She has organized several protests in Germany, including outside the hotel in Garmisch-Partenkirchen in September, when she said members of the king’s entourage tailed demonstrators in a car and took their pictures.
When they reported the harassment to local police, she said officers told her this was the king’s “normal practice.”
Activists and local media have raised questions about the king’s tax status in Germany, as well as whether the government approved his hotel stay while the rest of Bavaria was closed to tourism during a COVID-19 lockdown in the spring.
Last week in the Bundestag, a member of the opposition Greens party asked Maas, the foreign minister, whether the government approved of the king making policy decisions about Thailand from Germany.
“Why has the German government been tolerating for many months this extremely unusual and, in my view, illegal behavior in Germany by a foreign head of state?” asked the lawmaker, Frithjof Schmidt.
Maas responded that he was “aware of the many bizarre reports about what is happening there,” but that the government’s position was firm.
“We have made it clear that policies concerning Thailand should not be conducted on German soil,” he said.
In an interview, a Greens member of Parliament in Bavaria, Tim Pargent, said the party’s inquiries have established that the king was not in Germany as a diplomat, and is therefore bound by German laws and tax codes.
“If he likes living in Germany, that’s quite clearly his right,” Pargent said. “But what I want to avoid is [that] a despot who isn’t treating his own people very well gets any kind of special protection here in Germany. He should be treated like everyone else.”
In Thailand, where past democracy movements have been suppressed with bloody force, the government has been reluctant to use such tactics against the largely student-led protests. For months, Prime Minister Prayuth Chan-ocha said the government would consider calls to amend the constitution, but warned that the monarchy must be respected.
But many demonstrators appear to believe that Thailand’s political system cannot be reformed without trimming the sails of the monarchy, which has seen its share of the public budget grow while economic inequalities worsen and the country faces a wrenching COVID-19 slowdown.
Frustration bubbled over Wednesday afternoon when the royal limousine — carrying Queen Suthida, the king’s fourth wife and a former flight attendant, and his son from a previous marriage, Prince Dipangkorn — turned onto a road near Government House, the prime minister’s office.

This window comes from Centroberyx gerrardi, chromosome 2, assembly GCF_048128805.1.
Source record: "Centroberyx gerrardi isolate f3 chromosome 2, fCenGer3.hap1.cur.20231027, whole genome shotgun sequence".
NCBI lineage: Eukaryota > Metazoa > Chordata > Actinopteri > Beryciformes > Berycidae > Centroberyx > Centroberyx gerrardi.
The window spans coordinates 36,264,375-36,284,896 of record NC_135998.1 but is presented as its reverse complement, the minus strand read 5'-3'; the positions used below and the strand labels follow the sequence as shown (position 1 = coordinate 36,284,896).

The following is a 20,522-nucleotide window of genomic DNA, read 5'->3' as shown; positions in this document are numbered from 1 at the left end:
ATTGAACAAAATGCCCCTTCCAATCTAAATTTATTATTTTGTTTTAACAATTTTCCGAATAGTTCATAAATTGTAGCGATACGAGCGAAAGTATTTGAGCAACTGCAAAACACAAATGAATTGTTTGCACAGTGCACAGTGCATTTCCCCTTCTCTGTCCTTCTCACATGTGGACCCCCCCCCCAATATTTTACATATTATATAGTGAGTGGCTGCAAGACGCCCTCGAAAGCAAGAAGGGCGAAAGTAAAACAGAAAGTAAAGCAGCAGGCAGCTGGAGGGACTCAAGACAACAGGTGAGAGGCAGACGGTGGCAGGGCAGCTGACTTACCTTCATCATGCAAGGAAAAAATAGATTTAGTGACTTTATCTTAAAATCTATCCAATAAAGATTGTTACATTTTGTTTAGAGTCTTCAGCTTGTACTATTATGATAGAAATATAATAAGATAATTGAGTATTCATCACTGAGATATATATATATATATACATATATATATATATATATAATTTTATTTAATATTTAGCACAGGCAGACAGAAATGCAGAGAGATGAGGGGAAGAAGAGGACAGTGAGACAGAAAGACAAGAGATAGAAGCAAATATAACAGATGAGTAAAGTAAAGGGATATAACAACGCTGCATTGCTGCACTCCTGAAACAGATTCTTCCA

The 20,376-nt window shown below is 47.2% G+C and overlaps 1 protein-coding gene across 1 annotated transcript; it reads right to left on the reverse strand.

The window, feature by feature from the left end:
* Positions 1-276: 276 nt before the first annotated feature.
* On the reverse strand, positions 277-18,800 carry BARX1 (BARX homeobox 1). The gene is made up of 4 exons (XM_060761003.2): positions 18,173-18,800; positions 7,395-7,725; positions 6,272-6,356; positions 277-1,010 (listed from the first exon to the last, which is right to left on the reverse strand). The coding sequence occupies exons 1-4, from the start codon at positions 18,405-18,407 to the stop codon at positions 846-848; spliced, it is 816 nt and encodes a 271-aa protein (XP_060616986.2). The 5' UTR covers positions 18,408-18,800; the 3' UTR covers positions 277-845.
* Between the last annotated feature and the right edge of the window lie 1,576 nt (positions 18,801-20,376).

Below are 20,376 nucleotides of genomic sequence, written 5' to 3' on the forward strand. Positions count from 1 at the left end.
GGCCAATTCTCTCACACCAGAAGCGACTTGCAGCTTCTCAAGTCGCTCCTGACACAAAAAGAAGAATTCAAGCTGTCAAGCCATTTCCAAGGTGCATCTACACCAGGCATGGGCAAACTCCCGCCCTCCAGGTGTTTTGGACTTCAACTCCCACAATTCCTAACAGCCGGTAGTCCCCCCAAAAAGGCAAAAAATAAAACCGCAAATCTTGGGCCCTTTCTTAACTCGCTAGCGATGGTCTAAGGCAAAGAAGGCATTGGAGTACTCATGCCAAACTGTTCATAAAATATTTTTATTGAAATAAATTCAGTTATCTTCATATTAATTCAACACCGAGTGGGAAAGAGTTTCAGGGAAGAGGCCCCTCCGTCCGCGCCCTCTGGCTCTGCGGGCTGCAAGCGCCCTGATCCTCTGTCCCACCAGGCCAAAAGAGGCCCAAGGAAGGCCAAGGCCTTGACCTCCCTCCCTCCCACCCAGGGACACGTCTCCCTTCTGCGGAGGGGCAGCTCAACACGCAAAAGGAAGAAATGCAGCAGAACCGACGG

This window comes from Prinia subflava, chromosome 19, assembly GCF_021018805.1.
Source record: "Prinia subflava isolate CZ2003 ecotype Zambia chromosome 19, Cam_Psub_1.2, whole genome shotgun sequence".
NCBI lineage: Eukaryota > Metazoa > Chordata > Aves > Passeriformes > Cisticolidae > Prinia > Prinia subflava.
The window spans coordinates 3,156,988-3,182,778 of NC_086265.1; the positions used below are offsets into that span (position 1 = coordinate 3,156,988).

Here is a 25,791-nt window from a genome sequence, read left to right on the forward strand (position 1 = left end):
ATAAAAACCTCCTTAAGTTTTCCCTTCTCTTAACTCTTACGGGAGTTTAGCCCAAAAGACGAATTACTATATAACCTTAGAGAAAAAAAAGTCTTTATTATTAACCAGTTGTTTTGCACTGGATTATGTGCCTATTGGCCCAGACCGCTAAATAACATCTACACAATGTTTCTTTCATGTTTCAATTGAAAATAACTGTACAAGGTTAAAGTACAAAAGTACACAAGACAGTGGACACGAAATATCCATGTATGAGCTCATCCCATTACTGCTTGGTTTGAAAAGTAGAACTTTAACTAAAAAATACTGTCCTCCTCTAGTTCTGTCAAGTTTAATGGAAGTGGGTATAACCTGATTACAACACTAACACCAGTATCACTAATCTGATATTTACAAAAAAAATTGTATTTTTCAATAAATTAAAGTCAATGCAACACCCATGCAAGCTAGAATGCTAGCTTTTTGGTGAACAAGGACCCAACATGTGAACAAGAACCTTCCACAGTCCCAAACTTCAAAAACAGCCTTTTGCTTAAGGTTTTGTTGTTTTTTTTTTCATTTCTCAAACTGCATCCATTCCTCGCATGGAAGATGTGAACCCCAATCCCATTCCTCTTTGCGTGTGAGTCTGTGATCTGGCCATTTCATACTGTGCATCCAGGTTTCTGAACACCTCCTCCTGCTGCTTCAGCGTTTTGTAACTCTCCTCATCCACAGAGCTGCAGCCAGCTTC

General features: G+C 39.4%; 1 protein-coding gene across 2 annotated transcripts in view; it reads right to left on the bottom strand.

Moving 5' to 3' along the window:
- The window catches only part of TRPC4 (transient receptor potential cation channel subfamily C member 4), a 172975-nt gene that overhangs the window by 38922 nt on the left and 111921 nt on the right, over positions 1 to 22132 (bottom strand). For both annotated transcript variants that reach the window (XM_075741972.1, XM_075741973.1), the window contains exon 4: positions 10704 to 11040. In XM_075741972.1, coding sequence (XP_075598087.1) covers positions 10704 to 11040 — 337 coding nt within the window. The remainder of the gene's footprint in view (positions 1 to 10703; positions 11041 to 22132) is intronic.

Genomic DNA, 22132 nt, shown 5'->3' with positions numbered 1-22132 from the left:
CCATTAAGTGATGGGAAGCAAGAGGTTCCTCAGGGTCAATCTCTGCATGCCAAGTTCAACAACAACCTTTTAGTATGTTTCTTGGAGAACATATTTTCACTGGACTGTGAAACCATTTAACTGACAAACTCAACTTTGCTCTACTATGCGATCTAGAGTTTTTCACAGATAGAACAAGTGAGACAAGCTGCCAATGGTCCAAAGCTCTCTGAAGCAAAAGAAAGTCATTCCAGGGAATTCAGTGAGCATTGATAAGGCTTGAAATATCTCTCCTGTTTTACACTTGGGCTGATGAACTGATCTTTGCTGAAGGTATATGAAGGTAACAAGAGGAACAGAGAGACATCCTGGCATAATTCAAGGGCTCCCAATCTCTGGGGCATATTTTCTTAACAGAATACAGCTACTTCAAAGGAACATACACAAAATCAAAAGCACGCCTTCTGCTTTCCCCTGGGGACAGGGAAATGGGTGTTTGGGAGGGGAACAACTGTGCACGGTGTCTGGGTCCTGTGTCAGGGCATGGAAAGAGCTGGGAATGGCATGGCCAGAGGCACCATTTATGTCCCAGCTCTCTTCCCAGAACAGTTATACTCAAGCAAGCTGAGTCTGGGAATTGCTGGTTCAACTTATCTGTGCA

Pravit, the journalist, said about 200 protesters gathered there had not expected the motorcade to take that route. In video shot by Khaosod, one protest leader, college student Francis Bunkueanun Paothon, is seen speaking to police through a megaphone when a phalanx of black-clad officers suddenly pushed up against the crowd, clearing the road.
That was when the motorcade appeared. Many demonstrators flashed the three-finger salute that has become a protest trademark; others raised their middle fingers, yelled insults or chanted, “It’s my tax,” referring to the royals’ spending.
None got close to the car, and there was no damage. But on Friday, Bunkueanun stood outside a Bangkok police station and said he had been accused of intent to harm the queen, the most serious charge leveled against protesters since the demonstrations began.
Facing the prospect of life in prison, he wiped away tears but vowed to keep fighting “even if I have to risk it all.”
Michael Montesano, coordinator of the Thailand studies program at the ISEAS-Yusof Ishak Institute in Singapore, said protesters and the military were heading down a dangerous path of escalation. Prayuth told reporters Friday that he would not resign and issued a warning — “Do not challenge the Grim Reaper” — that some activists interpreted as a threat.
“This has become a genuine crisis,” Montesano said. “And the mechanisms for resolving the crisis, whether in terms of compromise or dialogue, don’t seem to exist.”
Special correspondent Kirschbaum reported from Berlin and Times staff writer Bengali from Singapore.